The blockade also is the reason hundreds of Palestinian youths have lost arms and legs in the Great Return March--punished by snipers for protesting their imprisonment. It is the reason why hundreds of extraordinary students lost opportunities to study at foreign colleges and universities because they could not travel. It is the reason why talented Palestinian athletes and artists cannot participate in international workshops and competitions. And it’s the reason why our economy is so sick our unemployment rate is the highest in the world (70% among youths). It’s insane how the “novel coronavirus” has gotten people to be grateful to live under oppression!
COVID-19 is no joke
Until the identification of the first two cases, many Gazans made fun of those who feared the coronavirus. They didn’t take it seriously and mocked those who did. Some believed the scare was just an illusion, a political game some countries were playing for economic reasons. I was even a bit like that. When a quarantine center was set up in the hotel across from my home, just a few meters away, I laughed carelessly. But now I won’t open the windows or spend any time in the neighborhood.
Maybe the reason Palestinians in Gaza first reacted this way because we have been “numbed” by war. Real danger is an Israeli F-16 warplane striking a building in a civilian neighborhood and killing tens of citizens, we think.
An Argentinian friend texted me earlier (before the two cases were found) to warn about the virus. She told me to buy canned food and cleaning materials, and to stay home. I explained to her I already lived through three wars, so I know how to survive. I understood, on one level, that the coronavirus is not any less dangerous than Israeli forces. But we weren’t yet in “war mode.” People hadn’t saved food yet. They still went out, parties still happened and weddings still took place. Now, none of that will remain the same.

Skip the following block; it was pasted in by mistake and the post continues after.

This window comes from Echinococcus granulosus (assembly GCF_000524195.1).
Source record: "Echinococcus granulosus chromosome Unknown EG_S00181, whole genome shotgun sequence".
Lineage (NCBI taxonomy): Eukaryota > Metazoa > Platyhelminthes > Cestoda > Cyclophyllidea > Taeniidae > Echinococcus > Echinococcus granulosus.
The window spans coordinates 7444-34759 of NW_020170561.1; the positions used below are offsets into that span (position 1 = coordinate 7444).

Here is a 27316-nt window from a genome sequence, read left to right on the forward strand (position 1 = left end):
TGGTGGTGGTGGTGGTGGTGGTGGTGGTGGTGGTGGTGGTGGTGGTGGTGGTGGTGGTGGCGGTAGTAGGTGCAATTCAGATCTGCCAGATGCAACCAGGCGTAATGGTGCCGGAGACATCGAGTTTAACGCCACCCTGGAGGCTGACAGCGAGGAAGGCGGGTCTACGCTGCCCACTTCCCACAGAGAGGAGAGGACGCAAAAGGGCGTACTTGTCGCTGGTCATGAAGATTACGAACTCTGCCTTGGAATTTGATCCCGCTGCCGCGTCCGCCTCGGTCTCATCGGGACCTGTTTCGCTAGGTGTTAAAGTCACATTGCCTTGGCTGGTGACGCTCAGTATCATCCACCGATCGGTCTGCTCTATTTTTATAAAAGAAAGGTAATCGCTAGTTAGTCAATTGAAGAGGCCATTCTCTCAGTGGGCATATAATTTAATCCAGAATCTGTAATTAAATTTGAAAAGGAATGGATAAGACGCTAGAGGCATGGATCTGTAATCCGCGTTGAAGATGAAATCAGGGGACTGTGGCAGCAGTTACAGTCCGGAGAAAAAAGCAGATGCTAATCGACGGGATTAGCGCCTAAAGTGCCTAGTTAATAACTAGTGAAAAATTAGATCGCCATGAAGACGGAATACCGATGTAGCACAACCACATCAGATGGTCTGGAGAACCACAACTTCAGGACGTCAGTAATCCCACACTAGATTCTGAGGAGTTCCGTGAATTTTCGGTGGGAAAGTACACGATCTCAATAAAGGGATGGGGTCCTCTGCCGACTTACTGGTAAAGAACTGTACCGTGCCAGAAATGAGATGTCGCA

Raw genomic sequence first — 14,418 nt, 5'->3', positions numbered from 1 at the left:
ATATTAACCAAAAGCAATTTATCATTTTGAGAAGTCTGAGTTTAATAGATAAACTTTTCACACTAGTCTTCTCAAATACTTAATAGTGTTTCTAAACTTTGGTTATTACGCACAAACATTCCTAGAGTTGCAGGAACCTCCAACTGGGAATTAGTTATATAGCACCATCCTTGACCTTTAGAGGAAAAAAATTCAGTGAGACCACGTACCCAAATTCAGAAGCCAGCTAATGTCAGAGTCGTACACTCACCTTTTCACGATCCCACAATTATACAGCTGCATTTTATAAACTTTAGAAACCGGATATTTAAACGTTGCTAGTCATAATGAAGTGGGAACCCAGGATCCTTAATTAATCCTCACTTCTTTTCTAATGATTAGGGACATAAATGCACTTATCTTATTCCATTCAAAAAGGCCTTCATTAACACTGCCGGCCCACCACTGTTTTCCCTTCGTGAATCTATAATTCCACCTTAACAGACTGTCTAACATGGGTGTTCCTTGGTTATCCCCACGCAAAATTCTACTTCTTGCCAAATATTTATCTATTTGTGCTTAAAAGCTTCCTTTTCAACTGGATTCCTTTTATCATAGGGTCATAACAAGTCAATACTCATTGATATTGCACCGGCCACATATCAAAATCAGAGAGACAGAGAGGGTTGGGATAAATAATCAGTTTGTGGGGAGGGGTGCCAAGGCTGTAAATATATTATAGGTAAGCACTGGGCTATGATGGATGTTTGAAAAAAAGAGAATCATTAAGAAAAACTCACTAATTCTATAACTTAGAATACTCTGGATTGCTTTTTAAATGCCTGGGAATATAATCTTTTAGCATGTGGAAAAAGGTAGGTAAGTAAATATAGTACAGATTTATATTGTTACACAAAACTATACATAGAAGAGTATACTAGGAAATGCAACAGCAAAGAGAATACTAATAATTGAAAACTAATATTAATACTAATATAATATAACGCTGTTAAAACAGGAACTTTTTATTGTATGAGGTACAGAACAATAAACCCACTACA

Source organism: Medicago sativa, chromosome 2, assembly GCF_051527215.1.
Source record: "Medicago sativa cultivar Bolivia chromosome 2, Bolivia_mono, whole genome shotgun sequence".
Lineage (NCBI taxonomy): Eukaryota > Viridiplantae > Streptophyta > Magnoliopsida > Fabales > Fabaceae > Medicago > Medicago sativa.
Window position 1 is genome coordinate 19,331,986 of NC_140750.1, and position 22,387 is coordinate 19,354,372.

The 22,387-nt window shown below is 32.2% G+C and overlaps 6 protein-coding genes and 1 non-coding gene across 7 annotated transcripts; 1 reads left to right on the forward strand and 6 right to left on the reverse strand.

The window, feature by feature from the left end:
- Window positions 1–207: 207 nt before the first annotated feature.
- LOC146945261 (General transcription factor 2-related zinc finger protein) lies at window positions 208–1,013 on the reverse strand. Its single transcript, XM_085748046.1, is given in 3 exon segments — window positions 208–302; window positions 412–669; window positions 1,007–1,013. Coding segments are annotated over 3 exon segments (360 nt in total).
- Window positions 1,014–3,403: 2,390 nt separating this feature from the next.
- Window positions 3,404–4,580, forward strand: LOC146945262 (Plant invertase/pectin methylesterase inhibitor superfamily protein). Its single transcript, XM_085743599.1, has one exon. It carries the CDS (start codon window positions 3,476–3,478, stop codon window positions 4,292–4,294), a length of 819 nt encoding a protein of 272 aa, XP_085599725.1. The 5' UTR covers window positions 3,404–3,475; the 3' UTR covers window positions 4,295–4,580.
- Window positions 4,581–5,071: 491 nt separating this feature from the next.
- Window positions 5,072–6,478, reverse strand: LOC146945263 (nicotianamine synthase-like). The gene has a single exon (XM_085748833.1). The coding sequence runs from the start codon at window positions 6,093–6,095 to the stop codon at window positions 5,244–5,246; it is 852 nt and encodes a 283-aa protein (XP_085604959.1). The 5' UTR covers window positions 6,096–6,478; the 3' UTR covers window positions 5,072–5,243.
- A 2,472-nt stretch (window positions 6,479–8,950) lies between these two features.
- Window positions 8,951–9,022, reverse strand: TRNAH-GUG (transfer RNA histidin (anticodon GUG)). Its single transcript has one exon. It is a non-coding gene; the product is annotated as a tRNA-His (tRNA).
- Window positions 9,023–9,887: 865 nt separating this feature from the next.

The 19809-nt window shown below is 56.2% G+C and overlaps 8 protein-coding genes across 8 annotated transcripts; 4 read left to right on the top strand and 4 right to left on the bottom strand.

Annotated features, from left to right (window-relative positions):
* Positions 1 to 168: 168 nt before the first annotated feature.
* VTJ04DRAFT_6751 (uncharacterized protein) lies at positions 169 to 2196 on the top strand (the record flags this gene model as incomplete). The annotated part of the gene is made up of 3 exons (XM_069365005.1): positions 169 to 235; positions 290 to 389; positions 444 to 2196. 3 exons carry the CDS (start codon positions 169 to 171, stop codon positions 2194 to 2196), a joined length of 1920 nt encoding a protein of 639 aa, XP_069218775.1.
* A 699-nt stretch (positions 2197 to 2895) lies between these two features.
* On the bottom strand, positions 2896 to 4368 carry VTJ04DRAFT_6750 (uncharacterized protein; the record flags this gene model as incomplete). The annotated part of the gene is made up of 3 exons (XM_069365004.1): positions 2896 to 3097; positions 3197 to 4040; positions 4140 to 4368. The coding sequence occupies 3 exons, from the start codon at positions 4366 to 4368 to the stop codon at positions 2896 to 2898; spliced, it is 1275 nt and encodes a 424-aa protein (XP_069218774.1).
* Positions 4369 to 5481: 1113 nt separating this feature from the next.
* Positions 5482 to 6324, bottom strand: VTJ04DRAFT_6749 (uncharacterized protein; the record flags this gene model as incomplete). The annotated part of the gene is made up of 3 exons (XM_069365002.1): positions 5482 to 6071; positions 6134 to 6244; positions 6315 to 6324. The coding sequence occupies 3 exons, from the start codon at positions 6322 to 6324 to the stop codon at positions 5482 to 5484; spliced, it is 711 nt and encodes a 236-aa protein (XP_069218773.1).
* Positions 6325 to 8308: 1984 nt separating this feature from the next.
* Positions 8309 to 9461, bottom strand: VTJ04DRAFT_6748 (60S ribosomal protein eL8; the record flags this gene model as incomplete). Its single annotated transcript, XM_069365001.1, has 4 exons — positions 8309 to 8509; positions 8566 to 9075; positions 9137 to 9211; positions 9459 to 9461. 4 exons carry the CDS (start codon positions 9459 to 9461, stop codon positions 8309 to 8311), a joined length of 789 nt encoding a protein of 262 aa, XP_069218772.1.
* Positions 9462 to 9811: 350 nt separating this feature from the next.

I understand that it’s hard to stay home for days, weeks or months. My mother’s illness prevents her from leaving her room most of the year. She has had to adapt, so must everyone else.
I do not mean to be negative, but I need to speak the truth. The Israeli blockade of Gaza may have protected it temporarily, but now it will prevent us from caring properly for our people. More people will get infected, and Gaza will morph once again from the “world’s safest spot” to the world’s latest hot spot for coronavirus cases and deaths. Scary numbers will be published as ignorance and poverty push people to take risks and thus get infected. A storm is heading here (maybe it already is) and insecurity is taking over.
And once the world finds a vaccine for the virus, Gaza will be the last to get it.
Posted: March 22, 2020
Mentor: Pam Bailey